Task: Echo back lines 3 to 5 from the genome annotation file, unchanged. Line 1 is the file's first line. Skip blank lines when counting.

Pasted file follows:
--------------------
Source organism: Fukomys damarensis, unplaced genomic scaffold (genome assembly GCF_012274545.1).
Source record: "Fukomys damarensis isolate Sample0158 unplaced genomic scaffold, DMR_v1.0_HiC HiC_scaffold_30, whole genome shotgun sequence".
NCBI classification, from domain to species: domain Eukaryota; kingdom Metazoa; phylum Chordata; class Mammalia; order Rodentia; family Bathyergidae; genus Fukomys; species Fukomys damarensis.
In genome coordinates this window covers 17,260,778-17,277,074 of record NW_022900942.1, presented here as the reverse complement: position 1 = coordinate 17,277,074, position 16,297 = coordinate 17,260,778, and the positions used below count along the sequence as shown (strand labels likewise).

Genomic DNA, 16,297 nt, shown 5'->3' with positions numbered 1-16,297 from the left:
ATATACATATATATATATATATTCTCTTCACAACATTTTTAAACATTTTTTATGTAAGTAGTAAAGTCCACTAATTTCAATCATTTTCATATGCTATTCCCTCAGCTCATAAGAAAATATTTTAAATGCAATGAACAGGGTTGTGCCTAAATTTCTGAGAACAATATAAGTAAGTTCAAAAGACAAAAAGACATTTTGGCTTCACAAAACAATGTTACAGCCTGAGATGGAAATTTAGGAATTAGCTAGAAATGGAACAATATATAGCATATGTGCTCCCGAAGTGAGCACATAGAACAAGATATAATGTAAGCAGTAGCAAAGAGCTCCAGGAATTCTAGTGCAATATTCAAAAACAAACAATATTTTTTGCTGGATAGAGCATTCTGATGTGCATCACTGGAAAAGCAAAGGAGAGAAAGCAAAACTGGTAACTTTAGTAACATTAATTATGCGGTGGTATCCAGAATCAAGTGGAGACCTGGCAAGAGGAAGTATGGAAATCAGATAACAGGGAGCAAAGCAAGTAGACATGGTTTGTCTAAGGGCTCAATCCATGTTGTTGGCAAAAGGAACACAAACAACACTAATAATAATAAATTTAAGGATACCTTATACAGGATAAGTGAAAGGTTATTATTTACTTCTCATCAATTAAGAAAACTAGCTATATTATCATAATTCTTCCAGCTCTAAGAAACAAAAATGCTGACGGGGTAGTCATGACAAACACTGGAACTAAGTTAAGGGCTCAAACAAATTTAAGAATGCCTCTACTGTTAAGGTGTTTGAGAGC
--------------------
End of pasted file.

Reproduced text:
NCBI classification, from domain to species: domain Eukaryota; kingdom Metazoa; phylum Chordata; class Mammalia; order Rodentia; family Bathyergidae; genus Fukomys; species Fukomys damarensis.
In genome coordinates this window covers 17,260,778-17,277,074 of record NW_022900942.1, presented here as the reverse complement: position 1 = coordinate 17,277,074, position 16,297 = coordinate 17,260,778, and the positions used below count along the sequence as shown (strand labels likewise).

Genomic DNA, 16,297 nt, shown 5'->3' with positions numbered 1-16,297 from the left: